March 1 (UPI) -- A day after UNICEF said the Philippines saw one of the largest increases in measles cases last year, its Department of Justice announced it had indicted the country's former health secretary in connection to deaths allegedly caused by a controversial dengue fever vaccination.
In a court document dated Feb. 11 but announced Friday, a Department of Justice panel found probable cause to charge former health secretary Jannette Grain and nine other department officials with reckless imprudence resulting in homicide, the PhilStar reported.
Six officials with the vaccine division of the pharmaceutical company Sanofi Pasteur Inc., two Food and Drug Administration employees and two doctors at a research institute were also charged.
In a statement, the justice department said the charges stem from the purchase and administration of Dengvaxia, a dengue fever vaccine, before the completion of clinical trials.
Over 800,000 students received the vaccine in April 2016, CNN Philippines reported.
However, in November 2017 Sanofi Pasteur announced that the vaccine could cause severe dengue if administered to people who hadn't been previously infected with the disease.
So far, the Public Attorney's Office has filed 31 Dengvaxia-related complaints, with the most recent complaint filed late January concerning the death of a doctor, the Rappler reported.
The Justice Department panel said in a statement Friday that on top of rolling out the program before the drug was finished testing, Grain and the other defendants were also "careless in implementing the mass immunization program."
Grain and the other health officials "totally disregarded the identified risks and adverse effects of the vaccines," the department said without mention what the side effects were or giving the number of people who died from it.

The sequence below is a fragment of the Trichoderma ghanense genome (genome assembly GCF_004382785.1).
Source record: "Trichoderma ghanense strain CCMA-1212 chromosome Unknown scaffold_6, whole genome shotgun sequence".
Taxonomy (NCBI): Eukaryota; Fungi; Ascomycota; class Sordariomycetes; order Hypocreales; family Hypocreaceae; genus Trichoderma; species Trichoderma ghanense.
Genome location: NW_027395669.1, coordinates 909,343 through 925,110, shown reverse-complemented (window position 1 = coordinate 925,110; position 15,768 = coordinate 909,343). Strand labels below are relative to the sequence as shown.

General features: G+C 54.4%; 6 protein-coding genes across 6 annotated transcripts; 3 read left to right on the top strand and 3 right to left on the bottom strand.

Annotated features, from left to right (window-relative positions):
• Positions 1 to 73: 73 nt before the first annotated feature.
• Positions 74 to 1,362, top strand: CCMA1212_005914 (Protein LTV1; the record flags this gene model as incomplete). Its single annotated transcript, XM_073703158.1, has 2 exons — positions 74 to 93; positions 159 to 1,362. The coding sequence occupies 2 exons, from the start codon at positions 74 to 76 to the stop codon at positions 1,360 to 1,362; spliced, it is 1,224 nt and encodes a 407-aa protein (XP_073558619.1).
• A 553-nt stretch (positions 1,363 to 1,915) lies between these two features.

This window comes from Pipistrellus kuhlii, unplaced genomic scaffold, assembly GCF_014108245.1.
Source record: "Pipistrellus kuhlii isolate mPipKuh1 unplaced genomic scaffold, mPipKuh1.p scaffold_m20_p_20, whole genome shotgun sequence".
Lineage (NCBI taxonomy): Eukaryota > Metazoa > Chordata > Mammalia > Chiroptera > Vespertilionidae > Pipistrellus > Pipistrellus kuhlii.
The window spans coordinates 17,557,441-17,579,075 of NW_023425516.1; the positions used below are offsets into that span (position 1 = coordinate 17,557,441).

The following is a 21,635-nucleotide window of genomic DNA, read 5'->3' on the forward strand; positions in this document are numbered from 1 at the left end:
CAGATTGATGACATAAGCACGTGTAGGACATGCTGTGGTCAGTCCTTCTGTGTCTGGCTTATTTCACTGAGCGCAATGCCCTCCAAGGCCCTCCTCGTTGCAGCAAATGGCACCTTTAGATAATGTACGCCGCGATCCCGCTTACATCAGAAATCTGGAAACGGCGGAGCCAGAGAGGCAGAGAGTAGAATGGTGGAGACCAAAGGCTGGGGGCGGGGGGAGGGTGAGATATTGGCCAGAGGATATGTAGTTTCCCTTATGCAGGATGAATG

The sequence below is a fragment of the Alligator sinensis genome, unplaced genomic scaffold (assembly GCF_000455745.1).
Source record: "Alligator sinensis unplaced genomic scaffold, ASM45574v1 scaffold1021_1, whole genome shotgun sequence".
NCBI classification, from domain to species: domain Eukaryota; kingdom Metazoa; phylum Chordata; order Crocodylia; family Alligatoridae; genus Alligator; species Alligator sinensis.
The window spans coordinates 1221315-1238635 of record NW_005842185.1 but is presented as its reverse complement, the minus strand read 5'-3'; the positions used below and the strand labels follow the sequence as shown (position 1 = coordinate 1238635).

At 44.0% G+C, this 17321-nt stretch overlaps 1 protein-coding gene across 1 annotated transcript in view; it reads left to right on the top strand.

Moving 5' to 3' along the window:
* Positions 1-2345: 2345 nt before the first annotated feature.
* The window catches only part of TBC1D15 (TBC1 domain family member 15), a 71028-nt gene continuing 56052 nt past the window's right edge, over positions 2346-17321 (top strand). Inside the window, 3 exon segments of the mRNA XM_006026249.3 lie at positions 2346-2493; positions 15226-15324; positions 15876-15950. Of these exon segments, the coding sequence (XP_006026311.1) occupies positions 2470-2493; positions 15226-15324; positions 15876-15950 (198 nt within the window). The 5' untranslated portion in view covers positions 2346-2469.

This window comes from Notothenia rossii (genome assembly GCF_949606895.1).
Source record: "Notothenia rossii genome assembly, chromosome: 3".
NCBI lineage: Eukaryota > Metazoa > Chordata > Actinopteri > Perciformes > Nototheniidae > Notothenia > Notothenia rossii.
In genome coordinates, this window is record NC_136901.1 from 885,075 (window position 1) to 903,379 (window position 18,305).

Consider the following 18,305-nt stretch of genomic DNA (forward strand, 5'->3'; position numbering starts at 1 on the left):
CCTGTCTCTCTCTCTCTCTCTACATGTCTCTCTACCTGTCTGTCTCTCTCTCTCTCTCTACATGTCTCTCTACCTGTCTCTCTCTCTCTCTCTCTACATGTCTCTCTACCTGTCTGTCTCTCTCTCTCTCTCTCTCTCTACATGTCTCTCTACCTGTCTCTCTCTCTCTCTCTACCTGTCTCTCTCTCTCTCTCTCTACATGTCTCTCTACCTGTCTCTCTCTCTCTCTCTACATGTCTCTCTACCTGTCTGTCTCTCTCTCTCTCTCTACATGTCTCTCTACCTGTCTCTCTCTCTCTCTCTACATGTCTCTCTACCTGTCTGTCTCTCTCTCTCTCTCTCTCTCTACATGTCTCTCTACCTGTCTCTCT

The charges come amid an outbreak of measles that has affected the entire country.
For months the country has been battling a measles outbreak. So far in 2019, there have been almost 13,000 reported measles cases and 203 deaths, mostly children, from the disease.
UNICEF said Thursday that the Philippines had the second most measles cases for 2018 and a huge increase in the number of cases from 2017 when it had 2,428.
Though there are many factors attributed to the outbreak, the Department of Health has identified vaccine hesitancy as one of the main reasons.
Current health secretary Francisco Duque has previously blamed the low vaccination rate on the widespread political controversy that followed the announcement of Dengvaxia's side effects.
"Loss of public confidence and trust in vaccines in the immunization program brought about by the Dengvaxia controversy has been documented as one of many factors that contributed to vaccine hesitancy in the country," the department said in a media release from earlier this month.
In its announcement of charges Friday, the Justice Department was quick to remind the public that despite this issue vaccines are still the best way to fight disease.
Charging the officials with neglect "should not, in any way, be used to stoke public fear of vaccination," the Justice Department said.